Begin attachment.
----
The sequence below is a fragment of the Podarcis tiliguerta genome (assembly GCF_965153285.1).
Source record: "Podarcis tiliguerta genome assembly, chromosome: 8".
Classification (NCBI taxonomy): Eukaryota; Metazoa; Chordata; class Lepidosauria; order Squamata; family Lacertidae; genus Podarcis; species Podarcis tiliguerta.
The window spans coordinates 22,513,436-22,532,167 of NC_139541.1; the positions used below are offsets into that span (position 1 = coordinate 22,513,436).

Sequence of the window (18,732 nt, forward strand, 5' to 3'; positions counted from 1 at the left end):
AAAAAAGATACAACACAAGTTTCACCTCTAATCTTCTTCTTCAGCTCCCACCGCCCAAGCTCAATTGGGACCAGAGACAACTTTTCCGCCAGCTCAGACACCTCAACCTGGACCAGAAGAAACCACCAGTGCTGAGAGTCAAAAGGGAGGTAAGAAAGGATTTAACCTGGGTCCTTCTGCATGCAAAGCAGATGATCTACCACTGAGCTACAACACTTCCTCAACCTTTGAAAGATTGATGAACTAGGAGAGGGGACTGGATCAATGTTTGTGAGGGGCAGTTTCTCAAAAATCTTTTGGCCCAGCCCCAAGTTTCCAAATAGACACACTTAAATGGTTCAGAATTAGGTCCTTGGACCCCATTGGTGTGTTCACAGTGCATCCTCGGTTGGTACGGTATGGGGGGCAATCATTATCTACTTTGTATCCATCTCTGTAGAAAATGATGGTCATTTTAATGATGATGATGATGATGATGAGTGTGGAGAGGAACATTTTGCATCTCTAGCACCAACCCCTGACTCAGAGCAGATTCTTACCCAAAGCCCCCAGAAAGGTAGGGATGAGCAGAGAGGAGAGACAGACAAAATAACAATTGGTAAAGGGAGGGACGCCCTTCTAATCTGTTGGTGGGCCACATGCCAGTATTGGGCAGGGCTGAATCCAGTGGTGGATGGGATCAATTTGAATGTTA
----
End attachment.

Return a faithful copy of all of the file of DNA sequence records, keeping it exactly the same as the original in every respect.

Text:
The sequence below is a fragment of the Podarcis tiliguerta genome (assembly GCF_965153285.1).
Source record: "Podarcis tiliguerta genome assembly, chromosome: 8".
Classification (NCBI taxonomy): Eukaryota; Metazoa; Chordata; class Lepidosauria; order Squamata; family Lacertidae; genus Podarcis; species Podarcis tiliguerta.
The window spans coordinates 22,513,436-22,532,167 of NC_139541.1; the positions used below are offsets into that span (position 1 = coordinate 22,513,436).

Sequence of the window (18,732 nt, forward strand, 5' to 3'; positions counted from 1 at the left end):
AAAAAAGATACAACACAAGTTTCACCTCTAATCTTCTTCTTCAGCTCCCACCGCCCAAGCTCAATTGGGACCAGAGACAACTTTTCCGCCAGCTCAGACACCTCAACCTGGACCAGAAGAAACCACCAGTGCTGAGAGTCAAAAGGGAGGTAAGAAAGGATTTAACCTGGGTCCTTCTGCATGCAAAGCAGATGATCTACCACTGAGCTACAACACTTCCTCAACCTTTGAAAGATTGATGAACTAGGAGAGGGGACTGGATCAATGTTTGTGAGGGGCAGTTTCTCAAAAATCTTTTGGCCCAGCCCCAAGTTTCCAAATAGACACACTTAAATGGTTCAGAATTAGGTCCTTGGACCCCATTGGTGTGTTCACAGTGCATCCTCGGTTGGTACGGTATGGGGGGCAATCATTATCTACTTTGTATCCATCTCTGTAGAAAATGATGGTCATTTTAATGATGATGATGATGATGATGAGTGTGGAGAGGAACATTTTGCATCTCTAGCACCAACCCCTGACTCAGAGCAGATTCTTACCCAAAGCCCCCAGAAAGGTAGGGATGAGCAGAGAGGAGAGACAGACAAAATAACAATTGGTAAAGGGAGGGACGCCCTTCTAATCTGTTGGTGGGCCACATGCCAGTATTGGGCAGGGCTGAATCCAGTGGTGGATGGGATCAATTTGAATGTTA